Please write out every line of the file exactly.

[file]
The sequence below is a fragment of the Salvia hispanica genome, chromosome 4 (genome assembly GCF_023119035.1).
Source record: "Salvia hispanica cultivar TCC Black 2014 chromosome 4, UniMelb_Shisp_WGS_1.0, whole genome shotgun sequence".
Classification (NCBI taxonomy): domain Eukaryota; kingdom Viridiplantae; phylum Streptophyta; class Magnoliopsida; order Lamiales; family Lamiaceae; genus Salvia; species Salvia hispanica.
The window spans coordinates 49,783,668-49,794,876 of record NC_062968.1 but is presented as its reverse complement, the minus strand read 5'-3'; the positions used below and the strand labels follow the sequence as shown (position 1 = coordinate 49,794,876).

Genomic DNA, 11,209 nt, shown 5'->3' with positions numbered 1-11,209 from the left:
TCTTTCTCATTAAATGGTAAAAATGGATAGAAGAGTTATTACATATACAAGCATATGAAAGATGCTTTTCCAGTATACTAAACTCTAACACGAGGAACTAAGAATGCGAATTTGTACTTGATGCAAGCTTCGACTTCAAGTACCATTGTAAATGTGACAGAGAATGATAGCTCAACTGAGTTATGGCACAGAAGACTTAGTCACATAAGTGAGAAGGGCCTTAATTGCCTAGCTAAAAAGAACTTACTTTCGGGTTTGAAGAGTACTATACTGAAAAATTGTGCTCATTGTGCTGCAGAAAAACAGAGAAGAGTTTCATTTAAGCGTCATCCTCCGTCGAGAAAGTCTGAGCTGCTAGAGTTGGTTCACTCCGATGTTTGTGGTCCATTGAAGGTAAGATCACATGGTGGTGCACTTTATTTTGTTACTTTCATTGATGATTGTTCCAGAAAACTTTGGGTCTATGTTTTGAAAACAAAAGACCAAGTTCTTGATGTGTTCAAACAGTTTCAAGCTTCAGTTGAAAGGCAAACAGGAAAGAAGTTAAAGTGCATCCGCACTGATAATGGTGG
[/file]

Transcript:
The sequence below is a fragment of the Salvia hispanica genome, chromosome 4 (genome assembly GCF_023119035.1).
Source record: "Salvia hispanica cultivar TCC Black 2014 chromosome 4, UniMelb_Shisp_WGS_1.0, whole genome shotgun sequence".
Classification (NCBI taxonomy): domain Eukaryota; kingdom Viridiplantae; phylum Streptophyta; class Magnoliopsida; order Lamiales; family Lamiaceae; genus Salvia; species Salvia hispanica.
The window spans coordinates 49,783,668-49,794,876 of record NC_062968.1 but is presented as its reverse complement, the minus strand read 5'-3'; the positions used below and the strand labels follow the sequence as shown (position 1 = coordinate 49,794,876).

Genomic DNA, 11,209 nt, shown 5'->3' with positions numbered 1-11,209 from the left:
TCTTTCTCATTAAATGGTAAAAATGGATAGAAGAGTTATTACATATACAAGCATATGAAAGATGCTTTTCCAGTATACTAAACTCTAACACGAGGAACTAAGAATGCGAATTTGTACTTGATGCAAGCTTCGACTTCAAGTACCATTGTAAATGTGACAGAGAATGATAGCTCAACTGAGTTATGGCACAGAAGACTTAGTCACATAAGTGAGAAGGGCCTTAATTGCCTAGCTAAAAAGAACTTACTTTCGGGTTTGAAGAGTACTATACTGAAAAATTGTGCTCATTGTGCTGCAGAAAAACAGAGAAGAGTTTCATTTAAGCGTCATCCTCCGTCGAGAAAGTCTGAGCTGCTAGAGTTGGTTCACTCCGATGTTTGTGGTCCATTGAAGGTAAGATCACATGGTGGTGCACTTTATTTTGTTACTTTCATTGATGATTGTTCCAGAAAACTTTGGGTCTATGTTTTGAAAACAAAAGACCAAGTTCTTGATGTGTTCAAACAGTTTCAAGCTTCAGTTGAAAGGCAAACAGGAAAGAAGTTAAAGTGCATCCGCACTGATAATGGTGG